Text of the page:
Not exactly what you want to storm Omaha beach with, but perfect for taking out an important person up close…

    With the limited firepower, accuracy was the primary design goal for the weapon. Though the gun’s maximum suggested range is 25-yards, it was realistically used at point-blank range.

    The Welrod was equipped with fluorescent sights for quick target acquisition similar to the modern day Trijicon sights used in low-light conditions.
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    The bolt-action design was chosen because it is quiet, but also fast and reliable.

    However, since the Welrod’s original manufacturing, Birmingham Small Arms Company Limited (BSA) has come forward to confirm that they produced some Welrod pistols, but apparently not all of them.
    Who else was involved in the production is as much of a secret as who and where the Welrod’s were used against.
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    Two different versions of the Welrod emerged, the MkII and the MkI.

    Welrod MkII
    According to history books MkII was actually the first version of the Welrod to be produced, and by far the more common, about 14,000 were produced.
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    >> At 38 ounces and a foot long, the MkII was bulky for a gun designed for covert ops, but the size was necessary to house all the equipment needed to keep the gun as quiet as possible.

    The MkII was chambered for .32 ACP, a caliber that was used by the German, Italian an dJapanese pistols. This made it possible to use captured ammunition if needed.
    this weapon was intended for close quarter one-shot kill, the magazine hel only 8 rounds of .32 ACP.

    Welrod MkI
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    The MkI was a heavier gun with a lower maagzine capacity redesigned for the 9mm.
    The length of the MkI is longer than the MkII by 2.2 inches and weighs 14 ounces more with a magazine only housing 6 rounds.
    Historic documents shoed only 2800 were produced and were less popular than the first version.
    The only positive side for the MkI is that it was reported to be used more in conflicts during post-World War II, due to being a 9mm.
    Rumors also has it that the MkI is being used by Spec Ops forces today…probably just rumors.

    Brügger & Thomet VP9
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    Theres a tranquilizer gun in the vetinarian world called the Brugger & thomet VP9. This tranquilizer resembles the Welrod, was designed to put down injured or dangerous animals without having to get close to the animal and without alarming nearby animals or humans.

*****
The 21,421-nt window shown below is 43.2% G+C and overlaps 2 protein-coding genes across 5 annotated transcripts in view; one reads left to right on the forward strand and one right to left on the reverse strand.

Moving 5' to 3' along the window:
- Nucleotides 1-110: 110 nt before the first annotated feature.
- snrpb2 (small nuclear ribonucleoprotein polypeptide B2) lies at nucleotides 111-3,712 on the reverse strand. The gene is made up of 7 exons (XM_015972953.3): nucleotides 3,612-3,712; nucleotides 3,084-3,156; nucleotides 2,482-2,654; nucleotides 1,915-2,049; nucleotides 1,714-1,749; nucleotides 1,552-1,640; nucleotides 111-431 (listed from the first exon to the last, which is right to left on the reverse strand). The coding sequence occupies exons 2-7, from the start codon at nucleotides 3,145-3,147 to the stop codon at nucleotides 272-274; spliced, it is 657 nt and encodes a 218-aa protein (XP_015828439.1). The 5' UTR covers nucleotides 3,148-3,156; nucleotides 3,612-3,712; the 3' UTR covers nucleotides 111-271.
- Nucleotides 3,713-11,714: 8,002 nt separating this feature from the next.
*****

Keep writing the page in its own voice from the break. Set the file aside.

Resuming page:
Its also interesting that the VP9 documents does not say for “veterinary use only” this probably has opened up loopholes in its usage…

    The VP9 works just like the Welrod, with a ported barrel to slow the flow of gas, but it’s not as quiet. Even with subsonic ammunition, the sound of a VP9 firing is 125 decibel, about the same volume as a pneumatic drill or a popping balloon.
    The size is a bit more petite than the Welrod, weighing under 32 ounces and measuring about 11 inches in length.

    Like the Welrod Mk1, the B&T VP9 is chambered for 9mm, but the VP9’s magazine only holds 5 rounds. The VP9’s magazine can be detached from the receiver, but the suppressor can also be separated.
    Also like with the Mk1, there are rumors of the B&T VP9 being used in modern conflicts in the Middle East, particularly in Iraq and Syria.

    Any Truth in this?
    Are there any truth to the use of the Welrod and VP9?
    So far there isn’t any official documents stating that any military or intelligence forces using this weapon.
    Maybe the Welrod is cemented in deep secrecy that it was never meant to be displayed.

    On the other hand, there isn’t any evidence definitively disproving the claims and the Welrod is, of course, an espionage gun.

    Considering the gun’s secretive history, who can really say for sure what the truth is?

    http://americanshootingjournal.com/welrod-silent-pistol/
     
    Carl, elkaholic and FOWLER2671 like this.
  2. Marsh CallUser

    Marsh CallUser 12 pointer

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    May 20, 2011
    Bowling Green, KY
  3. That's interesting, I had heard of the welrod but didn't know any of it's history.
    Thanks for posting.
     
    EC likes this.